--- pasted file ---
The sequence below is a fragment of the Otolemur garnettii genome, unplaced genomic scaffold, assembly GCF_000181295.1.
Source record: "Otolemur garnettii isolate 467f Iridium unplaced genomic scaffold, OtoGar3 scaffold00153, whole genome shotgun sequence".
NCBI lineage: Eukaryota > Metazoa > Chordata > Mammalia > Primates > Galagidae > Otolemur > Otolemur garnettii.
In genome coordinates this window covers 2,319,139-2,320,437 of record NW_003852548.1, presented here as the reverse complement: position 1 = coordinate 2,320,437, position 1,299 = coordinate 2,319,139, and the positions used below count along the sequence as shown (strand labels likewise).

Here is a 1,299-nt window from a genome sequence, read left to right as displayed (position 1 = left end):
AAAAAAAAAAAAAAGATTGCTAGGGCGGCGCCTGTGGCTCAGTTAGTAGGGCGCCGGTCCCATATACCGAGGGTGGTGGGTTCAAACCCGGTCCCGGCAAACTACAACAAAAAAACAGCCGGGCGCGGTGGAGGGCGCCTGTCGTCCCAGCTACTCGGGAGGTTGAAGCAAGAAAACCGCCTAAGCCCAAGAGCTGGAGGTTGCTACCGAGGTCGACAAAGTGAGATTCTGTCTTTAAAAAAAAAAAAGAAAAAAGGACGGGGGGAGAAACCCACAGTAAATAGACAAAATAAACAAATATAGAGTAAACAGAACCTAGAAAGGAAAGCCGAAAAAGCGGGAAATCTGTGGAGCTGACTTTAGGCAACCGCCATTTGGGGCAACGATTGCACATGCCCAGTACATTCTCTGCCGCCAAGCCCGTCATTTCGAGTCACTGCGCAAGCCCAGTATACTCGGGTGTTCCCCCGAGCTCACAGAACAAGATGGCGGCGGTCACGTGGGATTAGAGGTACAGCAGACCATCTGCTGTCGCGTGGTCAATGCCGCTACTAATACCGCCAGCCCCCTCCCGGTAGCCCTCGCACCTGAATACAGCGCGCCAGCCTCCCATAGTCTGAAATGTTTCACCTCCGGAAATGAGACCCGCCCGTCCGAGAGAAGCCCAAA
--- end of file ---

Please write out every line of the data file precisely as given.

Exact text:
The sequence below is a fragment of the Otolemur garnettii genome, unplaced genomic scaffold, assembly GCF_000181295.1.
Source record: "Otolemur garnettii isolate 467f Iridium unplaced genomic scaffold, OtoGar3 scaffold00153, whole genome shotgun sequence".
NCBI lineage: Eukaryota > Metazoa > Chordata > Mammalia > Primates > Galagidae > Otolemur > Otolemur garnettii.
In genome coordinates this window covers 2,319,139-2,320,437 of record NW_003852548.1, presented here as the reverse complement: position 1 = coordinate 2,320,437, position 1,299 = coordinate 2,319,139, and the positions used below count along the sequence as shown (strand labels likewise).

Here is a 1,299-nt window from a genome sequence, read left to right as displayed (position 1 = left end):
AAAAAAAAAAAAAAGATTGCTAGGGCGGCGCCTGTGGCTCAGTTAGTAGGGCGCCGGTCCCATATACCGAGGGTGGTGGGTTCAAACCCGGTCCCGGCAAACTACAACAAAAAAACAGCCGGGCGCGGTGGAGGGCGCCTGTCGTCCCAGCTACTCGGGAGGTTGAAGCAAGAAAACCGCCTAAGCCCAAGAGCTGGAGGTTGCTACCGAGGTCGACAAAGTGAGATTCTGTCTTTAAAAAAAAAAAAGAAAAAAGGACGGGGGGAGAAACCCACAGTAAATAGACAAAATAAACAAATATAGAGTAAACAGAACCTAGAAAGGAAAGCCGAAAAAGCGGGAAATCTGTGGAGCTGACTTTAGGCAACCGCCATTTGGGGCAACGATTGCACATGCCCAGTACATTCTCTGCCGCCAAGCCCGTCATTTCGAGTCACTGCGCAAGCCCAGTATACTCGGGTGTTCCCCCGAGCTCACAGAACAAGATGGCGGCGGTCACGTGGGATTAGAGGTACAGCAGACCATCTGCTGTCGCGTGGTCAATGCCGCTACTAATACCGCCAGCCCCCTCCCGGTAGCCCTCGCACCTGAATACAGCGCGCCAGCCTCCCATAGTCTGAAATGTTTCACCTCCGGAAATGAGACCCGCCCGTCCGAGAGAAGCCCAAA